For my little brother/Discovery

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Diablo Wingz
For my little brother by Enoch Leung
Discovery
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Briefing

Discovery[edit]

"I can't see this group working out at all."

"Well, if we don't give them a go on their own out there, how the hell are we supposed to know for sure?"

"You're getting the youngest member of the group — heck, probably the whole gang for all I know — who's barely been here for over a day to lead two boys who are at least two, three years older than he is!"

"You saw what the Cobras did, didn't you? Best way we can pull ahead is to crown someone younger. This kid's our best chance, and I won't let a bleeding pessimist like you hold us back!"

"I can feel this leading up to failure, Reyes!"

"I can lead you up to failure if you don't shut up!"

A Styrofoam container filled with steamed rice was pushed over to me. "Eat it," a voice ordered. "Don't matter what you're doing or what you're thinkin', but you gotta eat."

I was so hungry, I needed no encouragement to dig in. Marcos glanced at Lewis and asked, "It's not poisoned, is it?"

"Do we have a reason for killing the three of you?" came the response.

"No...?"

"Yet." The thug got up and left the room without further comment.

Yet...

The door opened. The man who had been critiquing Dodger last night while I was being given the Wingz Treatment emerged, his face spelling utter defeat. Behind him came Reyes, who was grinning slightly to himself. "I like to keep my options open. Dunno about you, Dix Cent, but my best bet is on that ten-year-old boy; from what I've seen so far, he's top notch and cream of the crop, at least for a young recruit. You should be flattered that he chose us instead of the Cobras."

I felt immensely pleased on the inside. I had a feeling he deliberately said that in front of me so I could feel some pride in myself.

The man was quiet. "What about the other two?" he asked when he found his voice again.

Reyes looked at Marcos and Lewis. Marcos had taken a few bites of the rice and was trying to entice Lewis to eat. "They'll grow up eventually. Besides, they seem comfortable with the ten-year-old."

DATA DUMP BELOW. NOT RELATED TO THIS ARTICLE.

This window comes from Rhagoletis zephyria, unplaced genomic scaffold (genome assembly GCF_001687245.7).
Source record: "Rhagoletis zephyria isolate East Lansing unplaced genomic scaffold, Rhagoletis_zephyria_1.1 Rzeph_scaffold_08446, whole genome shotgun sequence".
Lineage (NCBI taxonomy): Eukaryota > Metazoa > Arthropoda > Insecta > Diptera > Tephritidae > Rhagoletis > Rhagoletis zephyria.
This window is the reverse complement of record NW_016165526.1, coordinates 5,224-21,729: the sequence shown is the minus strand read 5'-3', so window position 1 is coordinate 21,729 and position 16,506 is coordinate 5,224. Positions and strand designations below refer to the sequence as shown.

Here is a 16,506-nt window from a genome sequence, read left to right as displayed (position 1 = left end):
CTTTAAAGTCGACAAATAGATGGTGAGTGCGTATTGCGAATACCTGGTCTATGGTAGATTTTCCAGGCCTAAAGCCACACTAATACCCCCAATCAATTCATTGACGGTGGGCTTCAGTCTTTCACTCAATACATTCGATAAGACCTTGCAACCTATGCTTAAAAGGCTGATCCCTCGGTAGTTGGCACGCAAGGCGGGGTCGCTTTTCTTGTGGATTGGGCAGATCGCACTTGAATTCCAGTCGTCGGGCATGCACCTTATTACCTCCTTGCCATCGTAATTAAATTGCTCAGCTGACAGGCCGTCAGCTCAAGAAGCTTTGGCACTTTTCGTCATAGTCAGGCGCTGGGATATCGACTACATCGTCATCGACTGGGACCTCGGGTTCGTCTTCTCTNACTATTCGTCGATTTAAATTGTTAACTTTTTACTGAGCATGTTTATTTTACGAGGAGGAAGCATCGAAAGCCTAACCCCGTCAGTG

I felt pleased again.

Reyes laughed. "Suit yourself, but I have final say around here."

The man shrugged, expressing clear disapproval, but he didn't press his boss on.

The elite gangster came up to me. I felt nervous, not because of his background, but because I feared screwing up after the praise he had lavished on me. "I spoke with Dodger yesterday," he began. "Apparently you have yourself a lil' brother?"

"Yeah." I glanced over at Marcos, but he was too busy eating. "I do."

"How old is he?"

For a moment, I feared telling him, wanting only to protect Evan, but I decided otherwise. There are lots of six year olds on Smokey Mountain. How is he going to know which one? "He's six."

"You take care of him like a bigger brother would?"

I nodded.

He turned to Dix Cent. "See? That's a man right there. I know because I was an older brother myself. Had to raise him myself on these very streets, and look at where I'm at now." He looked at me again. "I like what I see, and I can see this kid ten years down the road."

I felt pleased again.

Dix Cent waved it off. "Alright, alright, you've made your goddamn point." He looked around. "You still need me?"

Reyes was talking to me, though, completing ignoring his question. "You good with these two over there?"

"Yeah... I'm fine."

"No quarrels or anything that'll fuck you all over?"

"No."

He laughed. "You know what? People are usually tough and unwilling to listen when they first join. It's like dealing with screaming, crying children at a daycare, but worse." He turned to Dix Cent. "Don't think you'll be having any problems with this guy. If he's a problem, then I can just chastise Dodger myself. Speaking of Dodger... bring him to me. I'm not quite done with him just yet."

Dix Cent nodded. He gave me one final sinister glance before departing.

The crime lord turned to us. "You three stay here and eat your fill. I'm gonna assign Dodger to look after you, and when he gets back he'll have something for you to do. Yesterday was just the start; it's going to go uphill from here." He gave us a nod. "Keep yourself together; this is a new beginning, not an ending." And with that, he left.